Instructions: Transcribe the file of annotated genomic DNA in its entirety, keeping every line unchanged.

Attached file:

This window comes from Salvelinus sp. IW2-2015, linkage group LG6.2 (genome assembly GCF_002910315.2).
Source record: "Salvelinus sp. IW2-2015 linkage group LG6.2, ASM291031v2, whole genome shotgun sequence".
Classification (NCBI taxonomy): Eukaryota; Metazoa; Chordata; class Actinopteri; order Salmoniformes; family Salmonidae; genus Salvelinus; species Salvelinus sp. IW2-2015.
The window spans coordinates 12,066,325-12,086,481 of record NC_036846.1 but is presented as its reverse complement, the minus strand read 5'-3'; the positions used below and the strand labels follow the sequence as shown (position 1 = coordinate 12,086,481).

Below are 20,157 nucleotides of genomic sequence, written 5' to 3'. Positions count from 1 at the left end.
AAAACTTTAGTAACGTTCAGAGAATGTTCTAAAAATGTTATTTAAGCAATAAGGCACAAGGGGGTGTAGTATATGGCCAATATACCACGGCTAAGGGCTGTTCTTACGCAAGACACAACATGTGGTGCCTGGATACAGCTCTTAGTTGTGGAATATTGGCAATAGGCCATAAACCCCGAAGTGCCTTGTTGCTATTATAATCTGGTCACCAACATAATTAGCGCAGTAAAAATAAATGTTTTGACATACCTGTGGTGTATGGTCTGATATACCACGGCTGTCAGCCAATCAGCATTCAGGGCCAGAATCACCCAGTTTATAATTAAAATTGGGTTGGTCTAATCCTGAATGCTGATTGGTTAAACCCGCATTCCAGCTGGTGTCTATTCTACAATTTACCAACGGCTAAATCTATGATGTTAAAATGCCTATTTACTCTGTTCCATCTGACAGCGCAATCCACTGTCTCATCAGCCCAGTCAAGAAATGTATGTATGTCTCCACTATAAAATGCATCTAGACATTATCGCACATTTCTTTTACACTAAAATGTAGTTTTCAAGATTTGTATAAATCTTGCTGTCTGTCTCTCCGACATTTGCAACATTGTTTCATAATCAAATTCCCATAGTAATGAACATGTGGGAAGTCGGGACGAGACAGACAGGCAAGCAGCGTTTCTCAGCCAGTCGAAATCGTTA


This window comes from Salvelinus sp. IW2-2015, linkage group LG6.2 (genome assembly GCF_002910315.2).
Source record: "Salvelinus sp. IW2-2015 linkage group LG6.2, ASM291031v2, whole genome shotgun sequence".
Classification (NCBI taxonomy): Eukaryota; Metazoa; Chordata; class Actinopteri; order Salmoniformes; family Salmonidae; genus Salvelinus; species Salvelinus sp. IW2-2015.
The window spans coordinates 12,066,325-12,086,481 of record NC_036846.1 but is presented as its reverse complement, the minus strand read 5'-3'; the positions used below and the strand labels follow the sequence as shown (position 1 = coordinate 12,086,481).

Below are 20,157 nucleotides of genomic sequence, written 5' to 3'. Positions count from 1 at the left end.
AAAACTTTAGTAACGTTCAGAGAATGTTCTAAAAATGTTATTTAAGCAATAAGGCACAAGGGGGTGTAGTATATGGCCAATATACCACGGCTAAGGGCTGTTCTTACGCAAGACACAACATGTGGTGCCTGGATACAGCTCTTAGTTGTGGAATATTGGCAATAGGCCATAAACCCCGAAGTGCCTTGTTGCTATTATAATCTGGTCACCAACATAATTAGCGCAGTAAAAATAAATGTTTTGACATACCTGTGGTGTATGGTCTGATATACCACGGCTGTCAGCCAATCAGCATTCAGGGCCAGAATCACCCAGTTTATAATTAAAATTGGGTTGGTCTAATCCTGAATGCTGATTGGTTAAACCCGCATTCCAGCTGGTGTCTATTCTACAATTTACCAACGGCTAAATCTATGATGTTAAAATGCCTATTTACTCTGTTCCATCTGACAGCGCAATCCACTGTCTCATCAGCCCAGTCAAGAAATGTATGTATGTCTCCACTATAAAATGCATCTAGACATTATCGCACATTTCTTTTACACTAAAATGTAGTTTTCAAGATTTGTATAAATCTTGCTGTCTGTCTCTCCGACATTTGCAACATTGTTTCATAATCAAATTCCCATAGTAATGAACATGTGGGAAGTCGGGACGAGACAGACAGGCAAGCAGCGTTTCTCAGCCAGTCGAAATCGTTA